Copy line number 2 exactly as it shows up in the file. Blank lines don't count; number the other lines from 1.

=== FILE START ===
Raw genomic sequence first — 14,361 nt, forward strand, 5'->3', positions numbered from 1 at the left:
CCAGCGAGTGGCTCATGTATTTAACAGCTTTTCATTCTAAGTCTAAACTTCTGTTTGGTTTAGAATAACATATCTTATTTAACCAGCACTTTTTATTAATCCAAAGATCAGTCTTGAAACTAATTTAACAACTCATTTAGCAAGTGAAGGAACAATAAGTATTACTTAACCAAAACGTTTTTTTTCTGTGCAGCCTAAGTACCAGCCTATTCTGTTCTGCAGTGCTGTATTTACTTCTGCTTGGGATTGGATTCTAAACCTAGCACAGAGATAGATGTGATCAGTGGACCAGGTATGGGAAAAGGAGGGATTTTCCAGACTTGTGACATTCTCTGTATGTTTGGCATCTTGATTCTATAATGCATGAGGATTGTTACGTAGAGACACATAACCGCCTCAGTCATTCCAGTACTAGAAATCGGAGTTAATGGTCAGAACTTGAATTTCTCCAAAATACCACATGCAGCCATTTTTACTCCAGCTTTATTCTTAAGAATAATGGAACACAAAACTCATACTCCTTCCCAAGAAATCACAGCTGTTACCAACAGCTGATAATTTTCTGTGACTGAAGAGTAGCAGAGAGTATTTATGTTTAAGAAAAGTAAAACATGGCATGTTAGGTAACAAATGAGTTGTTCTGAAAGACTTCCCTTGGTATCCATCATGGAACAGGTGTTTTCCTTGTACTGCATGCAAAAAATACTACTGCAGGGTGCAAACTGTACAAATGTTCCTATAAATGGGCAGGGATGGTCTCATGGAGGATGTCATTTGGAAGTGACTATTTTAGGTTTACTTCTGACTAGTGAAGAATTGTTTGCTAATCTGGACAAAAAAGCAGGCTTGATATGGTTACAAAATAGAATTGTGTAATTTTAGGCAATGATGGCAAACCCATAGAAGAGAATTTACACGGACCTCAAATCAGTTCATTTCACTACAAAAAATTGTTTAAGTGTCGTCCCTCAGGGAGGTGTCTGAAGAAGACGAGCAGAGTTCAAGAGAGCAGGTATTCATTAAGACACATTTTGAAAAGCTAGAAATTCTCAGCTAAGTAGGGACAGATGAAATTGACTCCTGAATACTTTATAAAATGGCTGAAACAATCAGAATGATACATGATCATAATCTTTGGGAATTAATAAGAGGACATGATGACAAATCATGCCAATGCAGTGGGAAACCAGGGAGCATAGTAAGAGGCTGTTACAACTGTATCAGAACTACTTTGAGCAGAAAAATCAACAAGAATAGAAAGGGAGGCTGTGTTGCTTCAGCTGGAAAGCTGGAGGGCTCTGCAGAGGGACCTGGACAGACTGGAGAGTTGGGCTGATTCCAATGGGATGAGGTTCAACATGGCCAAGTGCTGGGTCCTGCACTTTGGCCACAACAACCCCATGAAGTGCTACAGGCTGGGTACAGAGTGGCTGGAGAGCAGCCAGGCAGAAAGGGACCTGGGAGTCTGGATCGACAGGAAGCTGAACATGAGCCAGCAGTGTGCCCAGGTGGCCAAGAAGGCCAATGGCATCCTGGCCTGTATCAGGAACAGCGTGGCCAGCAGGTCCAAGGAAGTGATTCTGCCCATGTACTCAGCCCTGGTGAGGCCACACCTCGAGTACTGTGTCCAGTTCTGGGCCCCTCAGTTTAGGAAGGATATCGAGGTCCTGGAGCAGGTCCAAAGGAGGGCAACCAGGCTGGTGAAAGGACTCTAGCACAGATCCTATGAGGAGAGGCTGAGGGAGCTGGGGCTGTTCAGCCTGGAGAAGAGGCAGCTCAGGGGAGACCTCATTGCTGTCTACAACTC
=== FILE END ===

CCAGCGAGTGGCTCATGTATTTAACAGCTTTTCATTCTAAGTCTAAACTTCTGTTTGGTTTAGAATAACATATCTTATTTAACCAGCACTTTTTATTAATCCAAAGATCAGTCTTGAAACTAATTTAACAACTCATTTAGCAAGTGAAGGAACAATAAGTATTACTTAACCAAAACGTTTTTTTTCTGTGCAGCCTAAGTACCAGCCTATTCTGTTCTGCAGTGCTGTATTTACTTCTGCTTGGGATTGGATTCTAAACCTAGCACAGAGATAGATGTGATCAGTGGACCAGGTATGGGAAAAGGAGGGATTTTCCAGACTTGTGACATTCTCTGTATGTTTGGCATCTTGATTCTATAATGCATGAGGATTGTTACGTAGAGACACATAACCGCCTCAGTCATTCCAGTACTAGAAATCGGAGTTAATGGTCAGAACTTGAATTTCTCCAAAATACCACATGCAGCCATTTTTACTCCAGCTTTATTCTTAAGAATAATGGAACACAAAACTCATACTCCTTCCCAAGAAATCACAGCTGTTACCAACAGCTGATAATTTTCTGTGACTGAAGAGTAGCAGAGAGTATTTATGTTTAAGAAAAGTAAAACATGGCATGTTAGGTAACAAATGAGTTGTTCTGAAAGACTTCCCTTGGTATCCATCATGGAACAGGTGTTTTCCTTGTACTGCATGCAAAAAATACTACTGCAGGGTGCAAACTGTACAAATGTTCCTATAAATGGGCAGGGATGGTCTCATGGAGGATGTCATTTGGAAGTGACTATTTTAGGTTTACTTCTGACTAGTGAAGAATTGTTTGCTAATCTGGACAAAAAAGCAGGCTTGATATGGTTACAAAATAGAATTGTGTAATTTTAGGCAATGATGGCAAACCCATAGAAGAGAATTTACACGGACCTCAAATCAGTTCATTTCACTACAAAAAATTGTTTAAGTGTCGTCCCTCAGGGAGGTGTCTGAAGAAGACGAGCAGAGTTCAAGAGAGCAGGTATTCATTAAGACACATTTTGAAAAGCTAGAAATTCTCAGCTAAGTAGGGACAGATGAAATTGACTCCTGAATACTTTATAAAATGGCTGAAACAATCAGAATGATACATGATCATAATCTTTGGGAATTAATAAGAGGACATGATGACAAATCATGCCAATGCAGTGGGAAACCAGGGAGCATAGTAAGAGGCTGTTACAACTGTATCAGAACTACTTTGAGCAGAAAAATCAACAAGAATAGAAAGGGAGGCTGTGTTGCTTCAGCTGGAAAGCTGGAGGGCTCTGCAGAGGGACCTGGACAGACTGGAGAGTTGGGCTGATTCCAATGGGATGAGGTTCAACATGGCCAAGTGCTGGGTCCTGCACTTTGGCCACAACAACCCCATGAAGTGCTACAGGCTGGGTACAGAGTGGCTGGAGAGCAGCCAGGCAGAAAGGGACCTGGGAGTCTGGATCGACAGGAAGCTGAACATGAGCCAGCAGTGTGCCCAGGTGGCCAAGAAGGCCAATGGCATCCTGGCCTGTATCAGGAACAGCGTGGCCAGCAGGTCCAAGGAAGTGATTCTGCCCATGTACTCAGCCCTGGTGAGGCCACACCTCGAGTACTGTGTCCAGTTCTGGGCCCCTCAGTTTAGGAAGGATATCGAGGTCCTGGAGCAGGTCCAAAGGAGGGCAACCAGGCTGGTGAAAGGACTCTAGCACAGATCCTATGAGGAGAGGCTGAGGGAGCTGGGGCTGTTCAGCCTGGAGAAGAGGCAGCTCAGGGGAGACCTCATTGCTGTCTACAACTC